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In downtown Toronto, $1,100 a month gets you a toilet, a hot plate and ‘crushing sadness’

Toronto Star logo Toronto Star 2019-03-09 Stefanie Marotta - Staff Reporter,Jack Hauen - Staff Reporter
a large room: Home, sweet home: The Kijiji post describes the rental unit near Cabbagetown as a "cute little bachelor." © Provided by Toronto Star Newspapers Limited Home, sweet home: The Kijiji post describes the rental unit near Cabbagetown as a "cute little bachelor."

A small, bare-bones apartment near Cabbagetown that garnered gasps over social media on Thursday may pass as an acceptable rental unit under government regulations, and tenant advocates are concerned that it signals a worsening state of affordable housing.

The barren unit, listed on Kijiji as a “cute little bachelor,” near Carlton and Sherbourne Sts., elicited strong feelings about the state of Toronto’s heated housing market.

Federation of Metro Tenants’ Associations executive director, Geordie Dent, called it a “ridiculous condition to live in” that fills him with a sense of “crushing sadness.”

“This entire apartment looks like it was thrown together with duct tape and glue,” he said.

Even so, with crumbling brick walls and a storage shelf for bed space, the apartment as it is shown on the advertising website could be acceptable under Ontario’s Residential Tenancies Act (RTA), said Tanya Walker, owner of Walker Law, a Toronto-based law firm specializing in property and franchise law.

“In many ways, the regulation provides the bare minimum,” Walker said.

The Kijiji post says that the apartment has “high ceilings Juliet balcony, loft area for single mattress or storage.” The asking price is set at $1,100 per month.

“As far as rent goes, it can be as high as the market will bear when a unit first enters the market,” Walker said.

The kitchen, located in the space under the unit’s storage shelf, includes what appears to be a minifridge, hotplate, microwave and a sink with a bucket underneath its pipe. The bathroom offers a sink, toilet, bathtub and a small potted plant.

According to the RTA, landlords in Ontario are required to provide only four fixtures: a toilet, kitchen sink, washbasin, and a bathtub or shower. More broadly, the act obliges landlords to keep appliances “in a good state of repair and in a safely operable condition.”

Dent said he’s seeing “more and more” apartments such as this, as Toronto faces a brutal housing shortage.

The only way to solve the crisis, he said, is with government-funded affordable housing.

He pointed to a video made by Twitter user @brndan_ showing the number of apartments built in Toronto year by year; there’s a large spike between about 1950 and 1980, and not much outside of that.

“The reason why that happened was because of federal programs to build housing,” he said.

“Government, at some level, has to build affordable housing, or else it’s just not going to get built.”

Walker said that she has noticed an increase in concerns about the safety and maintenance of rental units.

“These inquiries do not seem to violate the Act, but my thoughts are issues, such as this, raise awareness of tenants of their rights,” she said.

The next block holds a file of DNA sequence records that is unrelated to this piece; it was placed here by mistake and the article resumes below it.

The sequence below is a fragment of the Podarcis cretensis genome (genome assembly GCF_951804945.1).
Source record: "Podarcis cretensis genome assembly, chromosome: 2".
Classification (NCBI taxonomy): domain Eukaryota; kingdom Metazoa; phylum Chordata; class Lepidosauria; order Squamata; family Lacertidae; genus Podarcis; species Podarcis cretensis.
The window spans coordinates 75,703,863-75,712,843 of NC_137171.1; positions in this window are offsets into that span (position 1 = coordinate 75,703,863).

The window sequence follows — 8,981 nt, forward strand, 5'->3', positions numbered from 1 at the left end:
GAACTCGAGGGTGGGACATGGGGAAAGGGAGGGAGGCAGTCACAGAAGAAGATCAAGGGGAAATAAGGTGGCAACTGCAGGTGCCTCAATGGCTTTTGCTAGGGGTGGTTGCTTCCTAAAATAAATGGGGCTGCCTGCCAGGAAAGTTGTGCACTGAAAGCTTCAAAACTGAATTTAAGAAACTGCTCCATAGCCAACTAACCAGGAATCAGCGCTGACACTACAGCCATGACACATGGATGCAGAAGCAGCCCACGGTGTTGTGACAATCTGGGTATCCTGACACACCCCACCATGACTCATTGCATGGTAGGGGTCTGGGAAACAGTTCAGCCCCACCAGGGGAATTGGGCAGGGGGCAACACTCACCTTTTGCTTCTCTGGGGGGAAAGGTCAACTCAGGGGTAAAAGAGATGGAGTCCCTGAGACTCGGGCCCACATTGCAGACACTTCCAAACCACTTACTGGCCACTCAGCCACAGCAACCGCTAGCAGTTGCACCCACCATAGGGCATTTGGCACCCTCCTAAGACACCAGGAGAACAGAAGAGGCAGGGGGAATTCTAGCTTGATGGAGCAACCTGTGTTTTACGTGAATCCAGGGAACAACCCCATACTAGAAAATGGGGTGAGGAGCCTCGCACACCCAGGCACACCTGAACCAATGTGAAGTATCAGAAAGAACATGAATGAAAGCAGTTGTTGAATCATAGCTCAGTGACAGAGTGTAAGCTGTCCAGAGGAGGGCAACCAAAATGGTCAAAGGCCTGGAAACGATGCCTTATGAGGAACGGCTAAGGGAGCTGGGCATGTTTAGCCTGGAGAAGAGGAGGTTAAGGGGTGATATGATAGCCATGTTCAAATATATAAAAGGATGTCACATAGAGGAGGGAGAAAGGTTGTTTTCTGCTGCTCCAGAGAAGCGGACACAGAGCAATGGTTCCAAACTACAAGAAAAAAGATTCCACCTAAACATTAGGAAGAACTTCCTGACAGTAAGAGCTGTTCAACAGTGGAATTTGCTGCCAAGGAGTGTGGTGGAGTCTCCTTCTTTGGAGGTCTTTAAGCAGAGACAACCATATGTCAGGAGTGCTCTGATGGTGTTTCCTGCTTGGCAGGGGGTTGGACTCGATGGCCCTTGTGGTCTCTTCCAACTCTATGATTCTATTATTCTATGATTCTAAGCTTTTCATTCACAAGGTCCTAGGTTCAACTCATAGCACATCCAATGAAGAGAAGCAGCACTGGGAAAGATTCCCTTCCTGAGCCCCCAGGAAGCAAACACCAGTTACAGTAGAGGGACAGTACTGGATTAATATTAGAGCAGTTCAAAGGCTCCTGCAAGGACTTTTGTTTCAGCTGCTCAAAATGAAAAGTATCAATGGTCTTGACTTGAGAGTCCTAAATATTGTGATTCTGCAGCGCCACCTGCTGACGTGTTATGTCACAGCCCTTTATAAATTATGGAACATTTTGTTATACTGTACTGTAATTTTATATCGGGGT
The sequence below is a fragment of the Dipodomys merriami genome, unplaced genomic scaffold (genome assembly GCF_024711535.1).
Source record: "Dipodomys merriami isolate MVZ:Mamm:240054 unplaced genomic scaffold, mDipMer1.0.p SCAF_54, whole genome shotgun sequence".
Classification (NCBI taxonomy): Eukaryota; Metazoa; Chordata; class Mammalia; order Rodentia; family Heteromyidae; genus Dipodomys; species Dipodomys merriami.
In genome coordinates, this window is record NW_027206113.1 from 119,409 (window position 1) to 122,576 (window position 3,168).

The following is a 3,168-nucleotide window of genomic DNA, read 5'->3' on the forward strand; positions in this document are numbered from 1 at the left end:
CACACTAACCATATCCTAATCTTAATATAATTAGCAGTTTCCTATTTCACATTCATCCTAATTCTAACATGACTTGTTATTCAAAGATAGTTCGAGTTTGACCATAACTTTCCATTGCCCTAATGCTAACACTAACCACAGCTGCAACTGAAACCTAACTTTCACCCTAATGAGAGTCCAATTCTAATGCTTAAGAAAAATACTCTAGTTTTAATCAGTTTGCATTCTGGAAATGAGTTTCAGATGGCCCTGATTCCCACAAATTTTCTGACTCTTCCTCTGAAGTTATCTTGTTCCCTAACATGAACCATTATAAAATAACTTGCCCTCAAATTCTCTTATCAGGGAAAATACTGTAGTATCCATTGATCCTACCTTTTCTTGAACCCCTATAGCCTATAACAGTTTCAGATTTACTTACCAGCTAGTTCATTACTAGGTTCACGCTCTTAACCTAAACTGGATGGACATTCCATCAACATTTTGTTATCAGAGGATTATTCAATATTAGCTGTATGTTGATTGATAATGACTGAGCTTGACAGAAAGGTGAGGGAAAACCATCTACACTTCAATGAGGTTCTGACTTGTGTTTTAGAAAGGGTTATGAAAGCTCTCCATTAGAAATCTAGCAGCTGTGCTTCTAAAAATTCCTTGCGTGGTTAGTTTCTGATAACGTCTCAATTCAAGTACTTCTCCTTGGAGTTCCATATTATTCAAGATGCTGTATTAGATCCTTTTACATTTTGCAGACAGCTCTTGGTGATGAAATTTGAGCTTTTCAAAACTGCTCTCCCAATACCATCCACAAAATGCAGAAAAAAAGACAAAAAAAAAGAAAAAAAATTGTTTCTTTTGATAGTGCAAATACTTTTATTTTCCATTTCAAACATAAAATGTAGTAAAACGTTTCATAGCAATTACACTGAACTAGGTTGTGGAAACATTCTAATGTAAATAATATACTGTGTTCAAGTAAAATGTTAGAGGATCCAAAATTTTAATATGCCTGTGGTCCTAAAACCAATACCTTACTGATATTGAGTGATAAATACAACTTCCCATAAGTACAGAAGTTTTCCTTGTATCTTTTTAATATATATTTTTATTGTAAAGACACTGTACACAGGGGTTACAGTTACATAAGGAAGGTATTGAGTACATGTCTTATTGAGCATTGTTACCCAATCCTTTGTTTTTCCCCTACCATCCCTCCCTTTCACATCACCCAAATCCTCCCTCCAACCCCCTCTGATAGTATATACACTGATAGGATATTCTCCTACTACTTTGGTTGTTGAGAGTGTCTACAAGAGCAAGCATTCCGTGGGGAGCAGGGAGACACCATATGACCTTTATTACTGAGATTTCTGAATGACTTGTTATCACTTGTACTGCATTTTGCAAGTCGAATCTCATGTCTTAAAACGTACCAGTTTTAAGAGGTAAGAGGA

Tenant rights lawyer Jonathan Robart said that, despite the unit’s weathered minimalism, the landlord will likely receive a high level of interest, as the asking price is on the low end for the market.

“I have no doubt that they will have a number of people check out the apartment,” Robart said.

“It speaks to a failure on all three levels of government to deal with the affordable housing crisis.”

Poor quality rental units have been an issue in Toronto for years, but have only recently landed in the spotlight as rental increases started climbing to heights where middle class residents are having challenges affording housing, Robart said.

“It’s just getting a lot of attention now, because people who make decent salaries are getting kicked out of their condos because they’re being sold,” he said.

He pointed to a rental policy that came into effect when the Ontario government removed rent controls in November; the regulation, vacancy decontrol, allows landlords to charge whatever they want when a tenant moves out.

“Tenants are really afraid of losing their current unit,” Robart said. “If someone is forced out of their apartment, where a landlord sold their property, there’s a very good chance that whichever apartment they seek out will be priced much higher than their current unit. It forces them into a situation where they’re only able to afford units that are substandard or a step down from what they had to begin with.”

The City of Toronto’s Municipal Licensing and Standards Division said that the state of the unit is questionable.

“It appears that this apartment may not meet the minimum standards contained in the City’s Property Standards Bylaw, but an inspection of the actual room would be required to make any definitive determination of compliance or non-compliance with the bylaw requirements,” said Mark Sraga, the director of investigative services at the MLSD.

The Kijiji user listing the apartment has three other active rental and sales listings, including a basement apartment near Cabbagetown for $1,350 per month, a time share in Dominican Republic for $6,300 USD, and a “family compound” in Port Severn for $1,300,000. Calls to the number listed in the ad went unanswered.

Stefanie Marotta is a breaking news reporter, working out of the Star’s radio room in Toronto. Follow her on Twitter: @StefanieMarotta

Jack Hauen is a breaking news reporter, working out of the Star’s radio room in Toronto. Follow him on Twitter: @jackhauen

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